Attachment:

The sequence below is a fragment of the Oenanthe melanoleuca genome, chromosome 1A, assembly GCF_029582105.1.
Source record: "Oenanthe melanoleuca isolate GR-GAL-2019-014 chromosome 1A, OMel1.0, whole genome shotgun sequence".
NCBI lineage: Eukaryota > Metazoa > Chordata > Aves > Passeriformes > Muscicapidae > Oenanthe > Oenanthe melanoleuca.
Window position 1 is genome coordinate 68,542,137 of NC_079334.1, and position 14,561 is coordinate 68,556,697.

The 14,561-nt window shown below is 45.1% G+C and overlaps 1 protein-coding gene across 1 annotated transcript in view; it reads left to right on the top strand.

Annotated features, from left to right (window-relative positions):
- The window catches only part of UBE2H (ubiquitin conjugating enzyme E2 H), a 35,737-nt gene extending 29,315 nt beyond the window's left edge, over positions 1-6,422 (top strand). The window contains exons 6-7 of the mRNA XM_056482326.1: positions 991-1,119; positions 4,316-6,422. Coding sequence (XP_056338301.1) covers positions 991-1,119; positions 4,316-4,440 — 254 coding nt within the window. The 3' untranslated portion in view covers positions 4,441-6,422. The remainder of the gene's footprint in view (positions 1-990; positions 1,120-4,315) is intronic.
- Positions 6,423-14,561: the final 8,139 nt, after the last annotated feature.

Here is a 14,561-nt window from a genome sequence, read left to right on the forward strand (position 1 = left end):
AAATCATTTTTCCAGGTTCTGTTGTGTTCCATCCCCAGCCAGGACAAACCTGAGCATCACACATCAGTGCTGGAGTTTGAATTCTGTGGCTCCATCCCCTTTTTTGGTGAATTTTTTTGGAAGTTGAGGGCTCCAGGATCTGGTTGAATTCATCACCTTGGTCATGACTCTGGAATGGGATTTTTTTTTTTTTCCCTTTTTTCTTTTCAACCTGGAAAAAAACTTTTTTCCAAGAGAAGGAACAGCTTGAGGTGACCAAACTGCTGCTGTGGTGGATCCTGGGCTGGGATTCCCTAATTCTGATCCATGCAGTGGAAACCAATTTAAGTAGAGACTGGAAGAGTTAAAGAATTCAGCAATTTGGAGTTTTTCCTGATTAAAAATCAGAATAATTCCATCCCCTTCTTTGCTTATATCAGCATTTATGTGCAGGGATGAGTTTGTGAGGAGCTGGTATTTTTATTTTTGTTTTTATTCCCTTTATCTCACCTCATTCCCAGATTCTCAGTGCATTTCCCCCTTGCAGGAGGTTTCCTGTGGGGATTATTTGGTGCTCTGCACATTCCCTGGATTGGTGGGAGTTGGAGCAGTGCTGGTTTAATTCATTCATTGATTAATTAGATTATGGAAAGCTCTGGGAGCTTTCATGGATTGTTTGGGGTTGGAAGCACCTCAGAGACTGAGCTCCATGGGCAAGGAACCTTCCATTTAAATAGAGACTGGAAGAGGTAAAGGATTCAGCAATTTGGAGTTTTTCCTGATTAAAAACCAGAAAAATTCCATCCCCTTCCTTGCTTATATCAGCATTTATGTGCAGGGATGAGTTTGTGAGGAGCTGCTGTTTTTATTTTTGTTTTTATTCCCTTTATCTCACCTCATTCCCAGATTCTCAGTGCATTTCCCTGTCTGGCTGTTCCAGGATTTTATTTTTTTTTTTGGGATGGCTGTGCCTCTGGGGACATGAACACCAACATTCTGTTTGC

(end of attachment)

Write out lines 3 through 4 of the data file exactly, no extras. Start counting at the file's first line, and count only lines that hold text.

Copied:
NCBI lineage: Eukaryota > Metazoa > Chordata > Aves > Passeriformes > Muscicapidae > Oenanthe > Oenanthe melanoleuca.
Window position 1 is genome coordinate 68,542,137 of NC_079334.1, and position 14,561 is coordinate 68,556,697.